Below is equation for dipole moment transition: $$\langle \Psi_k| p |\Psi_i \rangle = \langle \Phi \chi_{N,k}|p_e+p_N|\Phi \chi_{N,k} \rangle = \langle \chi_{N,k}|\langle\Phi_k|p_e|\Phi_i\rangle |\chi_{N,i}\rangle + \langle \chi_{N,k}|p_N\langle\Phi_k|\Phi_i\rangle |\chi_{N,i}\rangle$$ Where $\chi$ is a nuclear wave function, $\Phi$ is electronic wave function and $p_e, p_N$ are dipole moment of electron and nucleus, respectively.
My question is why do we put this expression $\langle\Phi_k|p_e|\Phi_i\rangle$ between nuclear wave function $\chi$. As far as I understand $\langle\Phi_k|p_e|\Phi_i\rangle$ doesn't have anything in common. My confusion comes from the fact that we don't put nuclear dipole moment $p_N$ between electronic wave function.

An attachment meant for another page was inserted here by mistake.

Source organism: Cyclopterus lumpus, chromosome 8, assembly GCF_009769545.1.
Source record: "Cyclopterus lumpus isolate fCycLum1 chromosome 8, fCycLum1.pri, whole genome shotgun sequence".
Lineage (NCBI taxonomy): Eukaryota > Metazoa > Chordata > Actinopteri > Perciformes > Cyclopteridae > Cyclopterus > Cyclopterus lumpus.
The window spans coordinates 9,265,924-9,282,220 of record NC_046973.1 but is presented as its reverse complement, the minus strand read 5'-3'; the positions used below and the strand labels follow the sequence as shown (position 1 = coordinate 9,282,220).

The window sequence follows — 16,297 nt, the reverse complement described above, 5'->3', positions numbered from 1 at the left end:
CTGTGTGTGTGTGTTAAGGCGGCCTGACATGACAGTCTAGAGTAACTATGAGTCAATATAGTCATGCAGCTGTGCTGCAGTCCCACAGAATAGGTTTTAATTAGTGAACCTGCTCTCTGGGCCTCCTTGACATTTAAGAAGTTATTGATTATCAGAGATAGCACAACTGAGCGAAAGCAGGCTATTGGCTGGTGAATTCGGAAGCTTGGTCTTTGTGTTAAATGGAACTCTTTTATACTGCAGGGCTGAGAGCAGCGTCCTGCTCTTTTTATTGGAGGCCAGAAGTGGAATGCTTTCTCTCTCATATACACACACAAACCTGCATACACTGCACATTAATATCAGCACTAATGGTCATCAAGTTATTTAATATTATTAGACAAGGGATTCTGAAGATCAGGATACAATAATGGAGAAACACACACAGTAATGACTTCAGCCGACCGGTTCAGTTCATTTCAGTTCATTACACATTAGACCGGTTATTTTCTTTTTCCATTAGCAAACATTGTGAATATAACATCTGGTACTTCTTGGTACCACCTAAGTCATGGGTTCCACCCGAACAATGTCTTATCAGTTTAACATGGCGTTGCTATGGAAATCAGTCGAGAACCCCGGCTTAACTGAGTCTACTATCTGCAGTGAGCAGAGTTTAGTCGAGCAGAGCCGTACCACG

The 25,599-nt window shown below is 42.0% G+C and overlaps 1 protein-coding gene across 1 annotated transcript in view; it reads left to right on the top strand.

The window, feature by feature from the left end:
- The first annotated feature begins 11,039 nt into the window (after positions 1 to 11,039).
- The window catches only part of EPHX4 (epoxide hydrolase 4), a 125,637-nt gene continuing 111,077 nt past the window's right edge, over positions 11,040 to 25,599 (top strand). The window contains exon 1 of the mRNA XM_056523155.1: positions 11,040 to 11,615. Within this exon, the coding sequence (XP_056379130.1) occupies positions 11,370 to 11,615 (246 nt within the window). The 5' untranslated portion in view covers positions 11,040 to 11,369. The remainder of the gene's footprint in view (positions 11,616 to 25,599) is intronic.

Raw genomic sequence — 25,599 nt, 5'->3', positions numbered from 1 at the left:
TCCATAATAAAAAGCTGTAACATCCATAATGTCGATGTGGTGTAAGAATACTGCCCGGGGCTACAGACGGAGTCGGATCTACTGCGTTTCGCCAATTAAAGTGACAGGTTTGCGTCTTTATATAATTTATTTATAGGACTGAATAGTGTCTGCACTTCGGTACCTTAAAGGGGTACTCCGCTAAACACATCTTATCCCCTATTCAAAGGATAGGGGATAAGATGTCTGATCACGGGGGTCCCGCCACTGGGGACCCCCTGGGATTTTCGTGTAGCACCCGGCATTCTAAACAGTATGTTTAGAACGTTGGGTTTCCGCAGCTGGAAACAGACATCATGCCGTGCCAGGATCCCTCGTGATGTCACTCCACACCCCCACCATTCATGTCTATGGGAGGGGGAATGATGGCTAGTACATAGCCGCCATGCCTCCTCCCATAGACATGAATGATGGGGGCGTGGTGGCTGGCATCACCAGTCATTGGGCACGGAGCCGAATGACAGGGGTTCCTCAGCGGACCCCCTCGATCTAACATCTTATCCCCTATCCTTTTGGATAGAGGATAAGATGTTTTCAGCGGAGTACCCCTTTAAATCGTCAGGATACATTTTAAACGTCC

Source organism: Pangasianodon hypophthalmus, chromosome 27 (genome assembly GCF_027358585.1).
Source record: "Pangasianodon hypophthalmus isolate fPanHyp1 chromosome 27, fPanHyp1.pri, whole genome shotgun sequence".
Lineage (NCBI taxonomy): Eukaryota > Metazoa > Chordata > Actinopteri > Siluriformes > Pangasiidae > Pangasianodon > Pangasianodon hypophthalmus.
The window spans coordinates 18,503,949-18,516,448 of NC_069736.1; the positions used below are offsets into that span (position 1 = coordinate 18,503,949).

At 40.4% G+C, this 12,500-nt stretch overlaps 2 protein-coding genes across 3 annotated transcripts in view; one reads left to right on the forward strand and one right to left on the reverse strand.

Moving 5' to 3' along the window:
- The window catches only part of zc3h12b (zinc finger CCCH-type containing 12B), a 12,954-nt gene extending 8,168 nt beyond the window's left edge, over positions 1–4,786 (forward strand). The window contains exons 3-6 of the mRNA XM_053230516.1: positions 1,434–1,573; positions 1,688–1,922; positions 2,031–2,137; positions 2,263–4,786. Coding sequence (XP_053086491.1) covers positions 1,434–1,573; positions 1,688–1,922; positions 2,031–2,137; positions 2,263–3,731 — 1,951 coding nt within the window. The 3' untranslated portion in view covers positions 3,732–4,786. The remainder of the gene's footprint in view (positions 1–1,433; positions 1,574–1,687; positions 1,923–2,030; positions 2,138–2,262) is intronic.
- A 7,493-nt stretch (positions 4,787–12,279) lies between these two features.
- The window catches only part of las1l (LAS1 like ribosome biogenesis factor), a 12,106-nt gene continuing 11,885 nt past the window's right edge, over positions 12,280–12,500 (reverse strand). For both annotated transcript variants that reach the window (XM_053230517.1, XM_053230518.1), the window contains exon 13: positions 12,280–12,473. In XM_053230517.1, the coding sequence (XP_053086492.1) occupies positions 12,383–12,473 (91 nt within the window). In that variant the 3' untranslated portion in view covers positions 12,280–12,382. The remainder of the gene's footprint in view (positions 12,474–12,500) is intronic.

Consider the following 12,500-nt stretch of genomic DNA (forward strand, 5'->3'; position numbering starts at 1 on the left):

• $\begingroup$ Just a hunch, but if you start with something like a Born-Oppenheimer approximation, the nuclear degrees of freedom are much slower than the electronic degrees of freedom. Therefore, as far as the electrons are concerned, the nuclear degrees of freedom are constants, and so the nuclear stuff can be pulled out of any electronic overlap integrals. However, those electronic overlap integrals are functions of nuclear coordinates, and so they have to stay inside the nuclear overlap integrals. $\endgroup$
    – march
    Oct 27, 2021 at 16:50


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